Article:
BARCELONA, Spain (AP) — Spain was the only European Union member to refuse to sign a joint statement on sports released by France on Thursday because the government in Madrid saw it as a premature attack on the Super League.
France’s sports ministry released the non-binding statement signed by the 25 other EU member states except for Spain.
While it did not explicitly mention the Super League, the statement said it “invites sport governing bodies to organize sporting competitions in compliance with the principles of openness, equal opportunities, sporting merit, link between annual performance in domestic competitions and all European competitions.”
Spain’s Higher Council for Sport considered that language to be a criticism of the Super League, which is being back by Spain’s Real Madrid and Barcelona.
The council said in a statement on Thursday that its government does not want to take a formal position on the Super League until a Spanish mercantile court rules on a case brought by the rebel league’s backers against UEFA.
Instead, Spain said it will propose a formal meeting of the sports ministers of the EU states to discuss the Super League.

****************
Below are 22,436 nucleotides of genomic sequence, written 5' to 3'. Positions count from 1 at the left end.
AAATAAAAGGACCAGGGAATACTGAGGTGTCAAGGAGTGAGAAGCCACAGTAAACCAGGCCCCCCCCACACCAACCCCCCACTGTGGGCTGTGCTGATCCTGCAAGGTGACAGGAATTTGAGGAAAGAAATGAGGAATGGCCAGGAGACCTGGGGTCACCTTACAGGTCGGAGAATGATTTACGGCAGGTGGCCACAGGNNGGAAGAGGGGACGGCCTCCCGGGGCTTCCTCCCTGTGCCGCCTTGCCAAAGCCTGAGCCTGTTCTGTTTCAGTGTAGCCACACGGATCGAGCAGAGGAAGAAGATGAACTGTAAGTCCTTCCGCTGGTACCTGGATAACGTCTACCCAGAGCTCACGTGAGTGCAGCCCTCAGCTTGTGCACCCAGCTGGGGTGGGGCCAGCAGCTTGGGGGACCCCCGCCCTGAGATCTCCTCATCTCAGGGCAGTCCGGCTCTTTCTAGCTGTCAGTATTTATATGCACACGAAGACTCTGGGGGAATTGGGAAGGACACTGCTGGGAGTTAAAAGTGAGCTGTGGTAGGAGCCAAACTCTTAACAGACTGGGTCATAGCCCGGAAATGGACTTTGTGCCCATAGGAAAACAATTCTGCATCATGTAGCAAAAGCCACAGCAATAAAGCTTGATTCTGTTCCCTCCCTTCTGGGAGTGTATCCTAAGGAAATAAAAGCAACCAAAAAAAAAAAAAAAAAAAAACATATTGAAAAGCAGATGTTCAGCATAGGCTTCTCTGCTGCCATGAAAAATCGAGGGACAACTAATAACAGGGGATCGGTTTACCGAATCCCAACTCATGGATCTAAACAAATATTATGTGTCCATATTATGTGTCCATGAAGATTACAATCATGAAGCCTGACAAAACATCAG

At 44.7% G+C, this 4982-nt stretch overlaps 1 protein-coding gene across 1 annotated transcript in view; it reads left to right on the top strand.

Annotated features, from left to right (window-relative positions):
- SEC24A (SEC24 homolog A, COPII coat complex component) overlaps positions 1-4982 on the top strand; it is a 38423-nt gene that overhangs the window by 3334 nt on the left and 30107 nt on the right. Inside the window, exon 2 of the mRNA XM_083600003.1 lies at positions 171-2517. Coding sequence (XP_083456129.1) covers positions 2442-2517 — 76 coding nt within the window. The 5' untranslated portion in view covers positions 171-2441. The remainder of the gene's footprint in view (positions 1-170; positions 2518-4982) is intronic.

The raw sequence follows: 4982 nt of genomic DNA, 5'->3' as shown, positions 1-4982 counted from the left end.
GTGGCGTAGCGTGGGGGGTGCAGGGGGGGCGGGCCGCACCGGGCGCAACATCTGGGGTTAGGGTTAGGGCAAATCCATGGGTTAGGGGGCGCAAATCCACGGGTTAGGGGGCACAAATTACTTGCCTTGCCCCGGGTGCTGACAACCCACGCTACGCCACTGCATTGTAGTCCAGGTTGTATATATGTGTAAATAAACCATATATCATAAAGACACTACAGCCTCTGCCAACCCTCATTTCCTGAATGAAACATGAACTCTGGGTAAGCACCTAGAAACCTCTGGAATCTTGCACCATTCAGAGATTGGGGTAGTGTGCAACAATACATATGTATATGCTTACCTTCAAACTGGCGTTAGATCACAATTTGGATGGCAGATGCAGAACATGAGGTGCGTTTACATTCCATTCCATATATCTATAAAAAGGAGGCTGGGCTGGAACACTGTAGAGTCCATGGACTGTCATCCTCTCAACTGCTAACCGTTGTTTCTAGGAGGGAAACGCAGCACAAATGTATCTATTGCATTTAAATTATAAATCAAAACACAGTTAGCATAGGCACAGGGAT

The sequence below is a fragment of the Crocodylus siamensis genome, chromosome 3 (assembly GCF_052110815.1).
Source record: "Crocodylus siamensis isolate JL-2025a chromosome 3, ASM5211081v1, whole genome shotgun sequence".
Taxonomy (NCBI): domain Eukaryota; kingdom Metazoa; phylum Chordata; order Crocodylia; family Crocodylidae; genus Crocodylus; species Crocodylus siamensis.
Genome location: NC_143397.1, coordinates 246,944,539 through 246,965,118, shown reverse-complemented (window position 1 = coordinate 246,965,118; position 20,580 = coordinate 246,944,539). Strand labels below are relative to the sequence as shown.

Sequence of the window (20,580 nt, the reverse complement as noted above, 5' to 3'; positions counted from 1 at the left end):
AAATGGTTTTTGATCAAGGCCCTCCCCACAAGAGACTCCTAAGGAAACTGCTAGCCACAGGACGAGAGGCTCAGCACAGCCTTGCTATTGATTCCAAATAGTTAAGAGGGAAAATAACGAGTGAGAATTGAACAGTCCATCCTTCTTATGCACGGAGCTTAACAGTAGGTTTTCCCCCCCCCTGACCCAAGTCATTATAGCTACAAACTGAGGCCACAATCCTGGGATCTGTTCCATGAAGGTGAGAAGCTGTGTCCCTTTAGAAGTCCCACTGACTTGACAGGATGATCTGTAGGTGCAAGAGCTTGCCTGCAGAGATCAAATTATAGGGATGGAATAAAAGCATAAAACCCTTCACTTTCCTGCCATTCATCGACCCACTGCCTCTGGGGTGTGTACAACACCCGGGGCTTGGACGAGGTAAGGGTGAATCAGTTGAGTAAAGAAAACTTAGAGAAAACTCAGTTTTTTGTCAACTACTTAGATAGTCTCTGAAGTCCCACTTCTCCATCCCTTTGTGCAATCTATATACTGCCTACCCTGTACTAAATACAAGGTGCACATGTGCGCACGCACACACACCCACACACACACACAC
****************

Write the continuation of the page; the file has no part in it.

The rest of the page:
Initial plans for the Super League were unveiled in 2021 and included some of Europe’s most storied clubs. The proposed 20-team elite tournament would have seen 15 top clubs protected from relegation and would have effectively replaced the Champions League, Europe’s elite club tournament run by UEFA via the national soccer federations.
Those plans quickly fell apart under pressure from fans, the British government, and Europe’s national leagues — including Spain’s La Liga, which is vehemently opposed to the Super League.
Only Real Madrid, whose president was the mastermind of the project, and Barcelona remained in favor of the Super League.
They took their case to court and won a decision last year at the Court of Justice of the European Union, which ruled that UEFA and FIFA acted contrary to EU competition law by blocking plans for a breakaway competition. The Super League has since released a modified competition plan that would include relegation and promotion.
French President Emmanuel Macron is attempting to lead a push in favor of the traditional model of competition since the Super League’s victory in court.
Petrequin reported from Brussels.
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